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Conservation and Protection of the Biota of Karst: Assimilation of Scientific Ideas Through Artistic Perception


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Copyright © 1998 by The National Speleological Society Journal of Cave and Karst Studies, August 1998 • 67

Dan L. Danielopol-Conservation and Protection of the Biota of Karst: Assimilation of Scientific Ideas Through Artistic Perception. Journal of Cave and Karst Studies 60(2): 67.




Limnological Institute, Austrian Academy of Sciences, A-5310 Mondsee, AUSTRIA At the symposium, “Conservation and Protection of the

Biota of Karst,” organized by the Karst Waters Institute (Nashville, Tennessee, February 13-16, 1997), Dr. Stuart Pimm, one of the leading authorities in nature conservation, proposed that besides the maintenance of pristine groundwater as the rationale for conservation and protection of karstic ecosystems, one should use artistic arguments, too. He had in mind the idea to protect the karstic environment and their unique organisms because they are beautiful! I shall here develop further this argument and give a practical example that should emphasize the importance of metaphorical language using the artistic perception of the layman in order to better assimilate scientific ideas.

Naturalists, when dealing with organisms and their ecolo- gy, are often impressed by the pleasant, aesthetic appearance of their object of study. Take, as example, the appearance of the delicate cave shrimp moving in search of its food through the clear water of a subterranean lake. A sense of wonder and ecstasy permeates the study of such organisms and a deep desire exists in the scientist to communicate these aspects to a larger public in a similar way to what artists do. What Dobzhansky and Boesiger (1983: 135) wrote about the cultur- al mission of artists “...one of the great humanistic roles of the artist is to make natural beauty visible to those who either can- not see it or can see it only poorly...,” equally applies to scien- tists and their research achievements.

As our knowledge and perception are organized into inte- grative frameworks, creative ideas are often activated through metaphorical language. Paton (1992) mentions that we often describe what is unknown in terms of what is familiar, and artistic images allow a better grasp of complex scientific ideas.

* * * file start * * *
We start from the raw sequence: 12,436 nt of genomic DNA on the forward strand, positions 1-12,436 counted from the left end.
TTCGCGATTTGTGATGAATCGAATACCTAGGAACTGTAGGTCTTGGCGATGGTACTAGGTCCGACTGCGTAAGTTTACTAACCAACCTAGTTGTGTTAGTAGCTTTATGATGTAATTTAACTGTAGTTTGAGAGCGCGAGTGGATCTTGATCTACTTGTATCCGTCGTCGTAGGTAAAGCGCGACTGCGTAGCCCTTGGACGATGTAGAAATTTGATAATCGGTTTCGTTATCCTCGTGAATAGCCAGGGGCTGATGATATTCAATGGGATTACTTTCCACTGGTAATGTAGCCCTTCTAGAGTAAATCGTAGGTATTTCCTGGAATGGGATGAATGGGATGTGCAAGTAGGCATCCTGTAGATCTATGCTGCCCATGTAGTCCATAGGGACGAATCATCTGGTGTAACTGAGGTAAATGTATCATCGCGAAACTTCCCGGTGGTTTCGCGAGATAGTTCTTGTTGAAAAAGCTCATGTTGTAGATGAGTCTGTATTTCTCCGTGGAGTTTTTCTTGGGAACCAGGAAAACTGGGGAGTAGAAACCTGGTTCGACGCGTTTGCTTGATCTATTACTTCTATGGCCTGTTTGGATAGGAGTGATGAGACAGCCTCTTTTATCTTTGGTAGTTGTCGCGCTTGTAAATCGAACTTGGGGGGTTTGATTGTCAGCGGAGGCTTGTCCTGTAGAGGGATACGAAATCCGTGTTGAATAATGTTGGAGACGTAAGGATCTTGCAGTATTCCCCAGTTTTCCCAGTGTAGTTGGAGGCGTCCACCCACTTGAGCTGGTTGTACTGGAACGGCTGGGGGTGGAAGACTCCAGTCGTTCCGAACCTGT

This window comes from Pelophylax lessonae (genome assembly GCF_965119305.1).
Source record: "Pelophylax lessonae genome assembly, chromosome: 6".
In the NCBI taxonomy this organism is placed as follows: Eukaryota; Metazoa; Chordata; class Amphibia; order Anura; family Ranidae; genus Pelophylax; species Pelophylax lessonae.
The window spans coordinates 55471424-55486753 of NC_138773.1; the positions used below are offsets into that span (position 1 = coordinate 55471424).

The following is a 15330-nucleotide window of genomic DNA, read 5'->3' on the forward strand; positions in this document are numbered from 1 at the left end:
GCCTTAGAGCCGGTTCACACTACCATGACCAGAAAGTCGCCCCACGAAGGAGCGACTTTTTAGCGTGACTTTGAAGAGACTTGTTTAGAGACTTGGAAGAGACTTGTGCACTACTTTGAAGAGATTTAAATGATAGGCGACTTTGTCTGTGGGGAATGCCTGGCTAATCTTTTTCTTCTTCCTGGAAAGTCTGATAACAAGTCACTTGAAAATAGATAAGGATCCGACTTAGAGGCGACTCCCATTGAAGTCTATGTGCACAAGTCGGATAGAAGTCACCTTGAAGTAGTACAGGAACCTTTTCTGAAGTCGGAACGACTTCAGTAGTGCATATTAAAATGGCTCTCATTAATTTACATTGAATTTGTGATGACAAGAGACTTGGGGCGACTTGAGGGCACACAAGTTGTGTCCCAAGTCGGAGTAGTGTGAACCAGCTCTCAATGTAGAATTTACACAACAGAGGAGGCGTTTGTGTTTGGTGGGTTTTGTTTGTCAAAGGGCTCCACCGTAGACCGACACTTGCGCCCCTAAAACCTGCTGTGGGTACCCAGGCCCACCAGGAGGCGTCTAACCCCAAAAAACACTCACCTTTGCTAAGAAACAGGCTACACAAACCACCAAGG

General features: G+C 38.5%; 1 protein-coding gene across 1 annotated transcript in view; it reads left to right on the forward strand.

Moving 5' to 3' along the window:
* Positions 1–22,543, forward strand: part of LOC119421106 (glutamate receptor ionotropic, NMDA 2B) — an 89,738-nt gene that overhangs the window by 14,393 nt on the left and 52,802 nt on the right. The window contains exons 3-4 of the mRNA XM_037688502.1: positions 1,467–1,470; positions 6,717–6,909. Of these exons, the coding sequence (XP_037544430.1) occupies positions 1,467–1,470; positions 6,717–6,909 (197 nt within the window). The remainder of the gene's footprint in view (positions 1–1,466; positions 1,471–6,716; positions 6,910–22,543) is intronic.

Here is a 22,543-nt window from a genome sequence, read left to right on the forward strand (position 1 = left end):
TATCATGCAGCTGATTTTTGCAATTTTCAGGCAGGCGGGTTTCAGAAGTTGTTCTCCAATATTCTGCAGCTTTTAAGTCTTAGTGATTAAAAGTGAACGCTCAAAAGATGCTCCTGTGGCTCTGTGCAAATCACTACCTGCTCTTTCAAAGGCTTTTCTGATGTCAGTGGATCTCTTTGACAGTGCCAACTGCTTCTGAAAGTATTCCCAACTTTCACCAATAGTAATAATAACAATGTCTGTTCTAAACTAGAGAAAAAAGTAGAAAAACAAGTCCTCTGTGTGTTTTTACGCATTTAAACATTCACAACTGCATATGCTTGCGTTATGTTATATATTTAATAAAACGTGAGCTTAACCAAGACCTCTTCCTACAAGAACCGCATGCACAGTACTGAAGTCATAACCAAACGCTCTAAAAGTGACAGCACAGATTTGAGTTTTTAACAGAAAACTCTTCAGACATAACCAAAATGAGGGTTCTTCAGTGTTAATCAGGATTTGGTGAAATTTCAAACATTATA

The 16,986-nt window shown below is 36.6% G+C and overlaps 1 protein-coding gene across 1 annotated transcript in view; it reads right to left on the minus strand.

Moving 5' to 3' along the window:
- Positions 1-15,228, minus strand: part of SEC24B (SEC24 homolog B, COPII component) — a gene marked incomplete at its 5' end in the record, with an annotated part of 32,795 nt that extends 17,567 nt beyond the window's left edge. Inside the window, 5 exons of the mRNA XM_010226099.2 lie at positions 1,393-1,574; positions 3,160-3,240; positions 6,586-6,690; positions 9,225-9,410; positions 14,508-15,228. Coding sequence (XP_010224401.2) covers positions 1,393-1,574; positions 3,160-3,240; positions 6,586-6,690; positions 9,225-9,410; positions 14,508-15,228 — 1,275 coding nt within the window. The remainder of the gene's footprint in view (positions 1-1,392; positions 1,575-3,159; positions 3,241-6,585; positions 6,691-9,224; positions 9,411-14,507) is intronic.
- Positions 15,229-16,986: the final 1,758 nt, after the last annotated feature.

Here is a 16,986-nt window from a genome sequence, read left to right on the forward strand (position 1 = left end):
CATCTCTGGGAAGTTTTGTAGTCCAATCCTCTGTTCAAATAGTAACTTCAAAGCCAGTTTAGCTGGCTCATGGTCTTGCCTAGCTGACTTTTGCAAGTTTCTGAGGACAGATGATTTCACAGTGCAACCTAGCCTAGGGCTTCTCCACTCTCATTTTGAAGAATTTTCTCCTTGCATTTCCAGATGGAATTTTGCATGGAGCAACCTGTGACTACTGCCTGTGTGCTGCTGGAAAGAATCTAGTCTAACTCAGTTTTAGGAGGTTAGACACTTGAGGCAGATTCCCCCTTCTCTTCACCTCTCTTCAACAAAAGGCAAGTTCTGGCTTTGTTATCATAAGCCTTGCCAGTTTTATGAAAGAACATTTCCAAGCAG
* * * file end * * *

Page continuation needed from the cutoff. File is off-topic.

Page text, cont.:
As an example, we can mention the possibility of communi- cating to the layman how and why to conserve or to protect the unique cave dwelling animals, i.e. in order to appreciate their unusual habitat and strange habits, as evolutionary products of a long, adaptive history. Such animals are now in various loca- tions under a strong threat of extinction through anthropogenic pollution. In this case, therefore, such an environment and its inhabitants deserve better attention and protection from

humans. Because the artistic education of people is, in many cases, better developed than their grasp of science, it would appear more useful to employ a metaphorical description of the cave dwelling animals in their home as a museum of mar- velous images. Emil Racovitza, years ago (1926), pointed out that caves in Europe are filled with “living fossils” and they could be compared to common museums.

The analogy between caves with their visually attractive creatures and an Art Museum, with its unique paintings and sculptures for which our human culture tells us that the exposed artistic objects are beautiful and have to be conserved and protected, can help the layman to grasp the biological interest and importance of the former. Hence, in order to widen the cultural education of the layman, the combination of artistic perception with scientific facts can be one of the best techniques to convey a meaningful idea: the unique organisms living in karstified areas represent public goods with amenity value (Morowitz 1991) and, therefore, they have to be inte- grated in our cultural heritage.



I am grateful to the following colleagues who commented and/or encouraged the submission for publication on this note.

They are: D. Culver (Washington, D.C.), W. Humphreys (Perth), P. Pospisil (Vienna), R. Rouch (Fronton). This contri- bution is an output of the FWF Project Nr.11149 BIO, dealing with the ecology of groundwater fauna in the Danube wetlands at Vienna.



Dobzhansky, T. & Boesiger, E. (1983). Human culture, a moment in evolution. Columbia University Press, New York: 175 p.

Morowitz, H.J. (1991). Balancing species preservation and econom- ic considerations. Science 253: 752-754.

Paton, R.C. (1992). Towards a metaphorical biology. Biology and Philosophy 7: 279-294.

Racovitza, E.G. (1926). Speologia. Academia Româna, Discursuri

de Receptie 61: 1-64.


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